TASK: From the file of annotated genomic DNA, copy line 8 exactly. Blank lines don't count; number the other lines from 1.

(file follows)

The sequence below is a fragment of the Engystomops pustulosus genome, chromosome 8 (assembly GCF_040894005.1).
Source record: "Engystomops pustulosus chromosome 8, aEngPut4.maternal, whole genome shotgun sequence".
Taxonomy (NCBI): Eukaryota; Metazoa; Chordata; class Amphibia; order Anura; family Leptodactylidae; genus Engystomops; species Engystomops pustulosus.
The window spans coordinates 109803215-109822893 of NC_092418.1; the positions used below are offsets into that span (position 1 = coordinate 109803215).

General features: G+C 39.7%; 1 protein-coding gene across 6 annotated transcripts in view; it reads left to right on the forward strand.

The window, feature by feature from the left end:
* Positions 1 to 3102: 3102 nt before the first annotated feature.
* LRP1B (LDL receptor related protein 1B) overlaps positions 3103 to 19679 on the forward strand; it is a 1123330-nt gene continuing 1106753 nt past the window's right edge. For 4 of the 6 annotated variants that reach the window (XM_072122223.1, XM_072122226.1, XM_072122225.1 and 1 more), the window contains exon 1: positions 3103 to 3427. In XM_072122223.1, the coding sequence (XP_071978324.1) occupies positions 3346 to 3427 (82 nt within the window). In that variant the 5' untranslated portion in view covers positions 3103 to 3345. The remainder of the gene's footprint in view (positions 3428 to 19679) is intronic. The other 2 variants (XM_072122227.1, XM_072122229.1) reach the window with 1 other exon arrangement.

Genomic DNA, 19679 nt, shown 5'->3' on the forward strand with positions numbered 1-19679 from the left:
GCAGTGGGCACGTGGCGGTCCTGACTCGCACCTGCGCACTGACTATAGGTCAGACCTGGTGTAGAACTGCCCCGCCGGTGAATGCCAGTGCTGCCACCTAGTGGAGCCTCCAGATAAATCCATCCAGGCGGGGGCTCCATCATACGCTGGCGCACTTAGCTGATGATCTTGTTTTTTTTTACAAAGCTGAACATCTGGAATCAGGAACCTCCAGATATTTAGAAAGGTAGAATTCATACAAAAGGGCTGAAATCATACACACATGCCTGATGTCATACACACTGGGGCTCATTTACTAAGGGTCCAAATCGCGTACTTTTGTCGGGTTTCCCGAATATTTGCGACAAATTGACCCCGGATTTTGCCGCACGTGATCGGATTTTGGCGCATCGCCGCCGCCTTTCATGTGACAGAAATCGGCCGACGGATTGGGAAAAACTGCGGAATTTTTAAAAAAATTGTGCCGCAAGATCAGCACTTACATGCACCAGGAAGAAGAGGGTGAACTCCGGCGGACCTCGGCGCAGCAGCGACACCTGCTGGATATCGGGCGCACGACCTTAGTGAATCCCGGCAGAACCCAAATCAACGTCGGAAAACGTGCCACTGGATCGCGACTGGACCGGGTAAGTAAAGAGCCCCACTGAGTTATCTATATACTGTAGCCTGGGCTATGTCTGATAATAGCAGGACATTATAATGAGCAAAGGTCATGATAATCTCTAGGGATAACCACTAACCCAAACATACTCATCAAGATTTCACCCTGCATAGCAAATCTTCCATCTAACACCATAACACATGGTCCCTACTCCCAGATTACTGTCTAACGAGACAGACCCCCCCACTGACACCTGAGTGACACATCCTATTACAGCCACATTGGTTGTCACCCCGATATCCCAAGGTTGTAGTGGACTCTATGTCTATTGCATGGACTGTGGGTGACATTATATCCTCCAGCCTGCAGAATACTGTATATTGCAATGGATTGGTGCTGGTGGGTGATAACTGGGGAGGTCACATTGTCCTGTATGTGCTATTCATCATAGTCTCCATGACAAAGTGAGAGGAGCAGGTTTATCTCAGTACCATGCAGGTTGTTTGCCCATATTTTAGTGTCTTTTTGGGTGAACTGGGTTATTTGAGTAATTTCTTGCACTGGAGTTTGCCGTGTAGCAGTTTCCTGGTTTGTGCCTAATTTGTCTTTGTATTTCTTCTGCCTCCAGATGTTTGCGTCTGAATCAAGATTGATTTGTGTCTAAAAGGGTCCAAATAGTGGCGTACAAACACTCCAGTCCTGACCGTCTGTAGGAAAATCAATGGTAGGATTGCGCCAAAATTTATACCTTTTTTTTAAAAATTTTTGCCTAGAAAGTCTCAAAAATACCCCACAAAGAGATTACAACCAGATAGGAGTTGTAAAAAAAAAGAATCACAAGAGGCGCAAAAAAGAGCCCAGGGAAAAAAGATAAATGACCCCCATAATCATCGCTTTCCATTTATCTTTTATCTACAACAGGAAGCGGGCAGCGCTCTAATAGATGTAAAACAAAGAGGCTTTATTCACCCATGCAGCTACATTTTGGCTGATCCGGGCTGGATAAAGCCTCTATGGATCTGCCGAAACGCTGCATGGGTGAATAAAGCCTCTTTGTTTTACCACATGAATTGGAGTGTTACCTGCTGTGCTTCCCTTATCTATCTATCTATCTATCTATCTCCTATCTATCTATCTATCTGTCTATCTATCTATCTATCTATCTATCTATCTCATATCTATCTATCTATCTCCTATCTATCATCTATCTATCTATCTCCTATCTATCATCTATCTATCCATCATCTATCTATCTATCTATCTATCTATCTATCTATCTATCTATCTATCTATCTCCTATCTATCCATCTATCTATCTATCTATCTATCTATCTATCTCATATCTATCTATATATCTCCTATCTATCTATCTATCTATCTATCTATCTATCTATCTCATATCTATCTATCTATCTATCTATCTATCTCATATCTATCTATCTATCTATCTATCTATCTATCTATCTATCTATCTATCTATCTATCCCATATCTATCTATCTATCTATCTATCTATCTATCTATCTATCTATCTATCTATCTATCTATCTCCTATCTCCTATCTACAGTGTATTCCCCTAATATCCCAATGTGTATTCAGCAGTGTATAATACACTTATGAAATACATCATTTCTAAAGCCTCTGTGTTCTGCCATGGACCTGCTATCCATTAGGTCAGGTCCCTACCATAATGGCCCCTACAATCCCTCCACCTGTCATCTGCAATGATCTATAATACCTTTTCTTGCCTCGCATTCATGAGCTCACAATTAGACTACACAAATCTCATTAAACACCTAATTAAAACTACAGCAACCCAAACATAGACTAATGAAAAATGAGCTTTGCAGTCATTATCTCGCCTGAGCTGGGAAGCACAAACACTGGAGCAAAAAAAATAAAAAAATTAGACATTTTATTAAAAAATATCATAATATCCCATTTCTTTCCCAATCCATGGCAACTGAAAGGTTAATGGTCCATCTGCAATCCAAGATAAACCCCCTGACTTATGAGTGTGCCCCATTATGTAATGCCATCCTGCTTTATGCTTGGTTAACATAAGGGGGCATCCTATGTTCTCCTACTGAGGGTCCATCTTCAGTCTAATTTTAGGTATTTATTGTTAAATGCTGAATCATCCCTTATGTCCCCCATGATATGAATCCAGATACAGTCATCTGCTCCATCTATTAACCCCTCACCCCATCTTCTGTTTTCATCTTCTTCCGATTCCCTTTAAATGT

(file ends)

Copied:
* LRP1B (LDL receptor related protein 1B) overlaps positions 3103 to 19679 on the forward strand; it is a 1123330-nt gene continuing 1106753 nt past the window's right edge. For 4 of the 6 annotated variants that reach the window (XM_072122223.1, XM_072122226.1, XM_072122225.1 and 1 more), the window contains exon 1: positions 3103 to 3427. In XM_072122223.1, the coding sequence (XP_071978324.1) occupies positions 3346 to 3427 (82 nt within the window). In that variant the 5' untranslated portion in view covers positions 3103 to 3345. The remainder of the gene's footprint in view (positions 3428 to 19679) is intronic. The other 2 variants (XM_072122227.1, XM_072122229.1) reach the window with 1 other exon arrangement.